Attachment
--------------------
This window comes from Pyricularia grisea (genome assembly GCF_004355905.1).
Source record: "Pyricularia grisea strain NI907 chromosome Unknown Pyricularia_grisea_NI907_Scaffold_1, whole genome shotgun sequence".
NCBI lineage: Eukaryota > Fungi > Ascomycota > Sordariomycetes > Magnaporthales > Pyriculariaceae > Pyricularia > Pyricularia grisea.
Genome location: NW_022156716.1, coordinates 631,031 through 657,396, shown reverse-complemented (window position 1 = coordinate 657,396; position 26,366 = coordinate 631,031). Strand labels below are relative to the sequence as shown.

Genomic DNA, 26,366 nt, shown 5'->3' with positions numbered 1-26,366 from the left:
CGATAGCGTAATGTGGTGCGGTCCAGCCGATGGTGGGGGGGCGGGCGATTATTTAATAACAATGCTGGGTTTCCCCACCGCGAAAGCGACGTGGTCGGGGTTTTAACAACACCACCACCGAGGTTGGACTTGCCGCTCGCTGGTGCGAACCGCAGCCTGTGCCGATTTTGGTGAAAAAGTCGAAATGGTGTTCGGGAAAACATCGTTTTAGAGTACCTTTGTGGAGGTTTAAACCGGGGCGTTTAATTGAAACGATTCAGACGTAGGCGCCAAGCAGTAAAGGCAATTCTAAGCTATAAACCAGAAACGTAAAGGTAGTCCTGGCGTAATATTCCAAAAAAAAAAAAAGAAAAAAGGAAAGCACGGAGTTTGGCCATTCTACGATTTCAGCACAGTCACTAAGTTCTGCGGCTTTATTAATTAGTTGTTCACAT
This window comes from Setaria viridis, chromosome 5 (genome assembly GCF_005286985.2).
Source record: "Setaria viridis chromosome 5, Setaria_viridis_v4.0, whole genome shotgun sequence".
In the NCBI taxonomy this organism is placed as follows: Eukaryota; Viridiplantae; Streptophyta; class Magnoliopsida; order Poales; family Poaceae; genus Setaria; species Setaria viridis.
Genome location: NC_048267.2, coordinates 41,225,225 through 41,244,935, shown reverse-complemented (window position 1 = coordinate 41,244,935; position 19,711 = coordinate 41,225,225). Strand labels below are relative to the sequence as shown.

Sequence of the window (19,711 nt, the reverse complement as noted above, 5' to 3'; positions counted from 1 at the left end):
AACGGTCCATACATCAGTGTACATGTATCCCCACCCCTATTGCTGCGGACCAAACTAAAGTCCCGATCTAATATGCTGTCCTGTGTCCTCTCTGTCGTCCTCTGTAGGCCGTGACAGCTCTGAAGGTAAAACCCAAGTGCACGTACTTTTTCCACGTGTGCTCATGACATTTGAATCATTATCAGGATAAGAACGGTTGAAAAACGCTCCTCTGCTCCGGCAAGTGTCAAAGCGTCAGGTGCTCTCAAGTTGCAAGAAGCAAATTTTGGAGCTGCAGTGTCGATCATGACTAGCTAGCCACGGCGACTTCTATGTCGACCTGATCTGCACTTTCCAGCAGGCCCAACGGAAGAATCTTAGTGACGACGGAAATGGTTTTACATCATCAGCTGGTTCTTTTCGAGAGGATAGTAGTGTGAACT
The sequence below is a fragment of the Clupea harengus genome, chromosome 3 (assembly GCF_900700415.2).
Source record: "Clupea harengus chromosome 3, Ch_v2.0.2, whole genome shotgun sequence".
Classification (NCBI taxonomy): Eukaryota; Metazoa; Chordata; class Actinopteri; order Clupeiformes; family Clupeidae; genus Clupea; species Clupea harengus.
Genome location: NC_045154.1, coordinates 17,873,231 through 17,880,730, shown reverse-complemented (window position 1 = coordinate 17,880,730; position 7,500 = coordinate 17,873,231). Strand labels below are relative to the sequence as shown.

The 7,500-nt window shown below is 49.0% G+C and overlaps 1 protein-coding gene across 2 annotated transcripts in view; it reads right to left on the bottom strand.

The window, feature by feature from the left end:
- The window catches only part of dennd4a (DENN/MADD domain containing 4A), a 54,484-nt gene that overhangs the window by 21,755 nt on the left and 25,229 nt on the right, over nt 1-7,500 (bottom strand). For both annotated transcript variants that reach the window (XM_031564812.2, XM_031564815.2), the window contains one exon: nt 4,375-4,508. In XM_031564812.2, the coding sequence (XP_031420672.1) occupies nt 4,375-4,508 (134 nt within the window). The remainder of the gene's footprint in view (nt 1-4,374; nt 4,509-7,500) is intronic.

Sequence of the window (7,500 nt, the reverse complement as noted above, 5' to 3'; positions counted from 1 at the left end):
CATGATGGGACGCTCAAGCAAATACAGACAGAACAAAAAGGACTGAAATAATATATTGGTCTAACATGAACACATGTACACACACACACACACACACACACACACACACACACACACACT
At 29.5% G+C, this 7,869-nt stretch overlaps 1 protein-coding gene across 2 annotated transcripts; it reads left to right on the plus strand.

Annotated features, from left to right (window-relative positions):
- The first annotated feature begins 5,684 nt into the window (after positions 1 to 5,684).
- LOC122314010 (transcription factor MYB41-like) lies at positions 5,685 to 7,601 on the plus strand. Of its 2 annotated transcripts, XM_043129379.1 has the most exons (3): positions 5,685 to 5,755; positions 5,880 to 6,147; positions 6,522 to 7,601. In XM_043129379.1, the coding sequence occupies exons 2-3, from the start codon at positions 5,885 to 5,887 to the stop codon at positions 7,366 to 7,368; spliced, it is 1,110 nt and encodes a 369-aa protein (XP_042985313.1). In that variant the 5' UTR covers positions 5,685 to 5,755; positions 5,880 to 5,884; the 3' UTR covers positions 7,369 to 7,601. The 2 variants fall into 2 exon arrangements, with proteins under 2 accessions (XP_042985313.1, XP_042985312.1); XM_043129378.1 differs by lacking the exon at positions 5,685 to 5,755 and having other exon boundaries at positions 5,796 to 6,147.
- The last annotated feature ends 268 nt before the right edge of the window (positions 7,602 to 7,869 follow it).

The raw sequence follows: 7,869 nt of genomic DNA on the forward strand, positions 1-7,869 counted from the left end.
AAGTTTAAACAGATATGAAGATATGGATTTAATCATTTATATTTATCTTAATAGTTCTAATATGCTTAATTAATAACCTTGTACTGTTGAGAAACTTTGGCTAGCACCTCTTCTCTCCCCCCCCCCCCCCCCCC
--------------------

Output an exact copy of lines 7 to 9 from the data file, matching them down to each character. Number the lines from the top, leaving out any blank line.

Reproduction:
This window comes from Setaria viridis, chromosome 5 (genome assembly GCF_005286985.2).
Source record: "Setaria viridis chromosome 5, Setaria_viridis_v4.0, whole genome shotgun sequence".
In the NCBI taxonomy this organism is placed as follows: Eukaryota; Viridiplantae; Streptophyta; class Magnoliopsida; order Poales; family Poaceae; genus Setaria; species Setaria viridis.